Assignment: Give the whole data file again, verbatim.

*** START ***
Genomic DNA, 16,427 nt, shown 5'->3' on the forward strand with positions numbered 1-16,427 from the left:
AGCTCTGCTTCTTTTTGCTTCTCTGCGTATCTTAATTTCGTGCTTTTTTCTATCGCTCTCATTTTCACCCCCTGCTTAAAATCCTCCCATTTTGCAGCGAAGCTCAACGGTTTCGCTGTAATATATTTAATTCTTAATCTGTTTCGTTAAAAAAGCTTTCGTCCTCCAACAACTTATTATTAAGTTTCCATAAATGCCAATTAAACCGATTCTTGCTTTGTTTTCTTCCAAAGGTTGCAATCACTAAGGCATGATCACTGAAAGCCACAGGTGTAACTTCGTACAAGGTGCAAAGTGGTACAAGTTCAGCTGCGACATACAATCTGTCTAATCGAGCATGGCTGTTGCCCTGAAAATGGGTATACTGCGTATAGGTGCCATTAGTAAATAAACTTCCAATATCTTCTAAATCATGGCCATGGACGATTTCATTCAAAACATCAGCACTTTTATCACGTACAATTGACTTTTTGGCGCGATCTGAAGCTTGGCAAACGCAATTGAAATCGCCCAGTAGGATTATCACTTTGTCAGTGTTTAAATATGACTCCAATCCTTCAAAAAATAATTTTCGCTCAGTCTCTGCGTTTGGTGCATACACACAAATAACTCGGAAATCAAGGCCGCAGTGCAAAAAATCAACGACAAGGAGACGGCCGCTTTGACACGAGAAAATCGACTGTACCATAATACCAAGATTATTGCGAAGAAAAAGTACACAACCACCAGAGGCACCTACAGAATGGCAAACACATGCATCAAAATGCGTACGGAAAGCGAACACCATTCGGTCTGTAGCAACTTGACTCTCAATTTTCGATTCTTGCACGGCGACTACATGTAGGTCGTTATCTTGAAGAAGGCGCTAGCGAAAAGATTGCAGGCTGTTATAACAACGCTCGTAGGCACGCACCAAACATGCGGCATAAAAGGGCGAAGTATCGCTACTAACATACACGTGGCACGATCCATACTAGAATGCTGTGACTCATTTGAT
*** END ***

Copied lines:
Genomic DNA, 16,427 nt, shown 5'->3' on the forward strand with positions numbered 1-16,427 from the left:
AGCTCTGCTTCTTTTTGCTTCTCTGCGTATCTTAATTTCGTGCTTTTTTCTATCGCTCTCATTTTCACCCCCTGCTTAAAATCCTCCCATTTTGCAGCGAAGCTCAACGGTTTCGCTGTAATATATTTAATTCTTAATCTGTTTCGTTAAAAAAGCTTTCGTCCTCCAACAACTTATTATTAAGTTTCCATAAATGCCAATTAAACCGATTCTTGCTTTGTTTTCTTCCAAAGGTTGCAATCACTAAGGCATGATCACTGAAAGCCACAGGTGTAACTTCGTACAAGGTGCAAAGTGGTACAAGTTCAGCTGCGACATACAATCTGTCTAATCGAGCATGGCTGTTGCCCTGAAAATGGGTATACTGCGTATAGGTGCCATTAGTAAATAAACTTCCAATATCTTCTAAATCATGGCCATGGACGATTTCATTCAAAACATCAGCACTTTTATCACGTACAATTGACTTTTTGGCGCGATCTGAAGCTTGGCAAACGCAATTGAAATCGCCCAGTAGGATTATCACTTTGTCAGTGTTTAAATATGACTCCAATCCTTCAAAAAATAATTTTCGCTCAGTCTCTGCGTTTGGTGCATACACACAAATAACTCGGAAATCAAGGCCGCAGTGCAAAAAATCAACGACAAGGAGACGGCCGCTTTGACACGAGAAAATCGACTGTACCATAATACCAAGATTATTGCGAAGAAAAAGTACACAACCACCAGAGGCACCTACAGAATGGCAAACACATGCATCAAAATGCGTACGGAAAGCGAACACCATTCGGTCTGTAGCAACTTGACTCTCAATTTTCGATTCTTGCACGGCGACTACATGTAGGTCGTTATCTTGAAGAAGGCGCTAGCGAAAAGATTGCAGGCTGTTATAACAACGCTCGTAGGCACGCACCAAACATGCGGCATAAAAGGGCGAAGTATCGCTACTAACATACACGTGGCACGATCCATACTAGAATGCTGTGACTCATTTGAT